The phone did register some instability issues. Apps like Instagram and even Google search quit often during my usage in China. That could either be because it was running on pre-launch software or the Great Firewall of China. Nevertheless, in case it’s an issue with firmware optimisations, Xiaomi is bound to address it in a future OTA update.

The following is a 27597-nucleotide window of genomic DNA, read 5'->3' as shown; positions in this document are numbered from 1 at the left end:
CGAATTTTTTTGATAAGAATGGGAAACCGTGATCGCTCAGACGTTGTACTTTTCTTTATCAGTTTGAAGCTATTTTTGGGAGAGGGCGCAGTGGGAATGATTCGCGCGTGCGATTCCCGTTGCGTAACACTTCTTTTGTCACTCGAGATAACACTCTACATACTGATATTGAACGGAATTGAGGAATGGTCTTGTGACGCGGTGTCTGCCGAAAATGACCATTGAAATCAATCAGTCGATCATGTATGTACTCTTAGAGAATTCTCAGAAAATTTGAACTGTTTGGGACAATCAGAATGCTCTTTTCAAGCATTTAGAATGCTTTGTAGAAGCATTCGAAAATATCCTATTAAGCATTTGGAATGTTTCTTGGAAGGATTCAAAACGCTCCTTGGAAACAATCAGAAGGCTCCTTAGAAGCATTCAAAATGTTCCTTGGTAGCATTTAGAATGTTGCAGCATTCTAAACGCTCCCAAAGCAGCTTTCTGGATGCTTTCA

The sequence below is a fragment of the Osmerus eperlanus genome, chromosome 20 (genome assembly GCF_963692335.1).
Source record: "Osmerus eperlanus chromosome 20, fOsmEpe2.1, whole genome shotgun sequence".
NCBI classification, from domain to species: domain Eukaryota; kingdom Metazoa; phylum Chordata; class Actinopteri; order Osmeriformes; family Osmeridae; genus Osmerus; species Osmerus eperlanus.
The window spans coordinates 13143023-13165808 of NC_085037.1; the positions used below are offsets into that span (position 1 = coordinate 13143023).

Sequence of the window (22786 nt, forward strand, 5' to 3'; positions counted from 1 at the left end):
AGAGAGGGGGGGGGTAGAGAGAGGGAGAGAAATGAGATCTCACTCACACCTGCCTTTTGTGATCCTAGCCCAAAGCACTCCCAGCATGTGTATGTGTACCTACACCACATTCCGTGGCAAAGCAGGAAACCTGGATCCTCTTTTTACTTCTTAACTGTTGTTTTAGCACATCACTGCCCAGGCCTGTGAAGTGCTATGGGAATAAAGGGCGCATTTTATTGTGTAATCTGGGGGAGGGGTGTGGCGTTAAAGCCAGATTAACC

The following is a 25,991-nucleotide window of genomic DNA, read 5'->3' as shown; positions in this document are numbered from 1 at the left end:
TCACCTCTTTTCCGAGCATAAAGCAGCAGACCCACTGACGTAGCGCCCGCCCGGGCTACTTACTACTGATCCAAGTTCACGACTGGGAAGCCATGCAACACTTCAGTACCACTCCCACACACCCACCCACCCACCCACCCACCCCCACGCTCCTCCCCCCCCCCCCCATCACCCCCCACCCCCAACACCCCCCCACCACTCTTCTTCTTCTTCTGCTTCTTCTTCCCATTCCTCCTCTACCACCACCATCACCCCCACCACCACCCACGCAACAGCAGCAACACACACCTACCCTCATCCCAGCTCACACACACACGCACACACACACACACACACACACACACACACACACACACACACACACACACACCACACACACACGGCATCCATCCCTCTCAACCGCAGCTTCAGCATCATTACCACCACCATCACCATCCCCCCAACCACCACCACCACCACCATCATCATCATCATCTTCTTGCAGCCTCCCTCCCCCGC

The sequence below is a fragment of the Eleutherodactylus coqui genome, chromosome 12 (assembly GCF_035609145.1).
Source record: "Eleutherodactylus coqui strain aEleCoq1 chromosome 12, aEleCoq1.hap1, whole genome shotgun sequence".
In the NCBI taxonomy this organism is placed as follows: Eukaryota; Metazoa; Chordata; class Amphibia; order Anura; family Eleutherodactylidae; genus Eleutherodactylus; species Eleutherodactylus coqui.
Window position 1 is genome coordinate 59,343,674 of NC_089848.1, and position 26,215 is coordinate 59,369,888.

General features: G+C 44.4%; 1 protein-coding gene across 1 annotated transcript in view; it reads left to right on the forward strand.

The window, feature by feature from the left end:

Speaking of updates, the Mi A2 is going to be future-proof thanks to its Android One certification. The phone will receive monthly security updates (it was already running the July security patch) along with an upgrade to Android Pie (yep, that’s the name) when it becomes available. Its predecessor, the Mi A1’s track record of providing updates hasn’t been all that stellar. The Mi A1 received the Oreo update well after a lot of OEMs pushed out updates for their respective phones, although security updates were pushed out on time regularly. The Android One certification also means the phone runs on pure stock Android Oreo 8.1. That’s one of the major reasons behind the phone’s smooth operability, like it was on the Mi A1. Android One is Google’s program to showcase Android at its purest and to a lot of extent, the Mi A2 feels like the Pixel. It has the same launcher, the same set of apps and the same update policy. It’s also just as responsive as the Pixel and it’s heartening to see such a smooth experience in a mid-range phone. There’s almost no bloat with the only Xiaomi apps being the Mi Feedback and Mi Store app (which can be uninstalled). Optionally, you can download the Mi Remote app, as this comes with the IR sensor on top giving you control over your appliances. The camera app is also Xiaomi’s own which I’ll talk about in the next section.